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Can’t live without Yu? Cubs say Darvish setback won’t deter title hopes

Jose Quintana's final seven starts take on greater importance with Darvish likely done for the season.

PITTSBURGH — It was supposed to be manager Joe Maddon’s best rotation in Chicago.

That’s what he said during spring training.

But with Yu Darvish’s latest setback, the Cubs must close out the National League Central race with less starting pitching than they’ve had since 2015.

Darvish, the four-time All-Star signed to a six-year, $126 million deal in February, had been expected back in early September.

“We’ve just got to be able to pick each other up,” said left fielder Kyle Schwarber, who delivered two of the four solo homers that accounted for all of the Cubs’ scoring in a series split with the Pirates, including one in the Cubs’ 2-1 loss in 11 innings Sunday.

“Obviously, if this sounds like he won’t be back for the year, we’re pretty confident in the staff that we’ve got.’’

Darvish, who pitched only one inning before feeling the same pain in his elbow he experienced during a rehab start in June, is scheduled to see the team orthopedist Monday. He also will have another MRI exam, the team said.

The Darvish news came two days after the Cubs were forced to put his rotation replacement — Mike Montgomery — on the disabled list because of shoulder soreness. Demoted starter Tyler Chatwood was retrieved from the bullpen to start in Montgomery’s place Saturday and got hooked after a three-run second inning and a leadoff walk in the third.

After Chatwood’s start, Maddon said he hopes Montgomery can be ready in time to start the next time that spot comes up and would seek alternatives to Chatwood otherwise.

For those scoring at home, that’s $164 million of free-agent starting pitching nowhere to be found in the rotation 4½ months and a combined 28 starts into their Cubs careers (combined 5.15 ERA).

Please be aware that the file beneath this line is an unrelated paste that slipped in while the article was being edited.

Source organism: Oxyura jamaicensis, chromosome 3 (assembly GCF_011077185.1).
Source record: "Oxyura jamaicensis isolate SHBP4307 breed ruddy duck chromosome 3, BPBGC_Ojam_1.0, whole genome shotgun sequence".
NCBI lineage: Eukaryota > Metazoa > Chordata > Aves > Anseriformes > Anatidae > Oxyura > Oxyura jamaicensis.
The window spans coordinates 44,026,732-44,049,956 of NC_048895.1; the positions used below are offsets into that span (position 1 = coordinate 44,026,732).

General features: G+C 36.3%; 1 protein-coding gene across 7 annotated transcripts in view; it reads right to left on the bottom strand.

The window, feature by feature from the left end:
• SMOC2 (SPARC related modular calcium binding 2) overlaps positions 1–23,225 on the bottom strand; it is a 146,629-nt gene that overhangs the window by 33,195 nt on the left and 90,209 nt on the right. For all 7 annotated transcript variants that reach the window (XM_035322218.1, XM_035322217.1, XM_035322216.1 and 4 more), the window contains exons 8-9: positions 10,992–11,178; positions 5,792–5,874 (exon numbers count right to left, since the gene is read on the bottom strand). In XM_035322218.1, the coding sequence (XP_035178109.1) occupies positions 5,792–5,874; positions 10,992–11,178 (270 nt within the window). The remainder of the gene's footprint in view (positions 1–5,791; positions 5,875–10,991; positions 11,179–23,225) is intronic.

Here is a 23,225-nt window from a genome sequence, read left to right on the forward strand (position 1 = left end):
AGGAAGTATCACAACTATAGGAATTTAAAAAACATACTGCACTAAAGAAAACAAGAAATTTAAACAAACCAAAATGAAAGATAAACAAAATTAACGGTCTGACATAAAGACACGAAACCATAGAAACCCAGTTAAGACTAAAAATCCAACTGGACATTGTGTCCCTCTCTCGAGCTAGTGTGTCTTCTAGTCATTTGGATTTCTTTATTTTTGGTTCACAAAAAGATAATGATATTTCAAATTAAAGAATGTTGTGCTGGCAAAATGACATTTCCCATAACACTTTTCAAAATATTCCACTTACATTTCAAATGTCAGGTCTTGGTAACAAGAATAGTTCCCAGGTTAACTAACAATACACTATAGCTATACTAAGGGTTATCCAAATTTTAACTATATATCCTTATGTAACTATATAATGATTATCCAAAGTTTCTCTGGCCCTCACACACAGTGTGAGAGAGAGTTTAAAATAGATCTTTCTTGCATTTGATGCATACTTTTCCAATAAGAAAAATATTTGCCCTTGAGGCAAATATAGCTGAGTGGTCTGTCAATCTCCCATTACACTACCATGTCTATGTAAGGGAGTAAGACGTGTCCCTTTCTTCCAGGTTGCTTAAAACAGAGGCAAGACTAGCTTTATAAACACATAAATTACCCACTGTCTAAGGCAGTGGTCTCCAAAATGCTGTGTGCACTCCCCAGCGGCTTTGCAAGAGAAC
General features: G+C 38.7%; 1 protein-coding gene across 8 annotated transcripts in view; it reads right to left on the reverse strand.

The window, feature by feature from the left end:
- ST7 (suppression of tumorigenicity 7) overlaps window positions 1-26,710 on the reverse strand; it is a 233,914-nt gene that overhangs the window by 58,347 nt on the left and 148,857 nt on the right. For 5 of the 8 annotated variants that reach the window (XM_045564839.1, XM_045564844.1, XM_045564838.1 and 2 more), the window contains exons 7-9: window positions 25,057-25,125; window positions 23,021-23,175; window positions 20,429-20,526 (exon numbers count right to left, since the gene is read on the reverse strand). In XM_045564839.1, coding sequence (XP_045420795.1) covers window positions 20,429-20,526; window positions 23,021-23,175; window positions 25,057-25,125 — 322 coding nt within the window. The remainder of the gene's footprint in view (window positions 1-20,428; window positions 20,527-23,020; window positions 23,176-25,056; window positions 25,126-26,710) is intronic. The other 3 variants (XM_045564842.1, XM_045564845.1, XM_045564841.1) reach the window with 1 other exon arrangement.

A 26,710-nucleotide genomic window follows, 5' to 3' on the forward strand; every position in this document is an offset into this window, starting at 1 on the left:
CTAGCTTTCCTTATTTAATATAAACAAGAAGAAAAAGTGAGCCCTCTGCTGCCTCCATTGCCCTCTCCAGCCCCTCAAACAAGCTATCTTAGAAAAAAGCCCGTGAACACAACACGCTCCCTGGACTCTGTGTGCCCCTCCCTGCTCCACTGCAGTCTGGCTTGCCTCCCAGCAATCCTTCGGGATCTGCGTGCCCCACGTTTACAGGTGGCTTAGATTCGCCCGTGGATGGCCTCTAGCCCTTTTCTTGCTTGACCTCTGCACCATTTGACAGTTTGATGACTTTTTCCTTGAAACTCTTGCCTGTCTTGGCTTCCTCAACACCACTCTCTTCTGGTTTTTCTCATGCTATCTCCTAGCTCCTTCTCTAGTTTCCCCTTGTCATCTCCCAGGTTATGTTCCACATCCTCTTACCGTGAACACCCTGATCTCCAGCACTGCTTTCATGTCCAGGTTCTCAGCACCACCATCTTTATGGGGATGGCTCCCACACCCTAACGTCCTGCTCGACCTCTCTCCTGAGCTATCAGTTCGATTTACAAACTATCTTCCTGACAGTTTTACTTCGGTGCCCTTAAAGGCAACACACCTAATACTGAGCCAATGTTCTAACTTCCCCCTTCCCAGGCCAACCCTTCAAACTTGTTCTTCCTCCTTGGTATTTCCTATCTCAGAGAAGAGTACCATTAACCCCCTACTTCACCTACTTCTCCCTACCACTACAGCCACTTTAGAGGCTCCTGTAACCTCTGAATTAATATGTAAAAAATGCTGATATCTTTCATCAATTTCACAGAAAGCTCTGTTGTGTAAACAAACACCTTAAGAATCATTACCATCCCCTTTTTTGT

For a sense of how challenging the final stretch appears without reinforcements, look at the just-concluded four-game series with the Pirates.

The Cubs became the first team to score only one run in four consecutive games all on solo homers.

And yet they won two of them. Schwarber’s homer Friday provided the margin in the Cubs’ second consecutive 1-0 win.

“That’s the upside,” Maddon said. “But we have to get our offense straightened out. I can’t make any excuses for it.”

Until then, they’ll have to pitch. And a shaky rotation that looked playoff-quality Thursday with Jon Lester and Friday with Cole Hamels likely will have to improve in the other spots to hang on to a 3½-game lead in the division with 39 games left.

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“Obviously, adding Yu back would be a boost for all of us,” first baseman Anthony Rizzo said. “But you can’t hang your hat on guys [who are] hurt.

“We have a great pitching staff. We have a great defense. So we’re a tough team to beat even when we’re not hitting the ball at all.”

The Cubs have played all but 34 games without Darvish on the active roster.

They’re 20-14 (.588) with him and 51-38 (.573) without him.

But Montgomery was the Cubs’ top-performing starter (3.08 ERA) since joining the rotation in late May. So the timing on his return suddenly becomes critical, especially with 23 games in 23 days starting Tuesday in Detroit.

“We know we need [Darvish],” said left-hander Jose Quintana, who settled in to retire 10 in a row and take a 1-0 lead into the sixth before a single, walk and double tied the game and ended his start.

“But we’re doing better right now. You control the things you can control. We need to keep going.”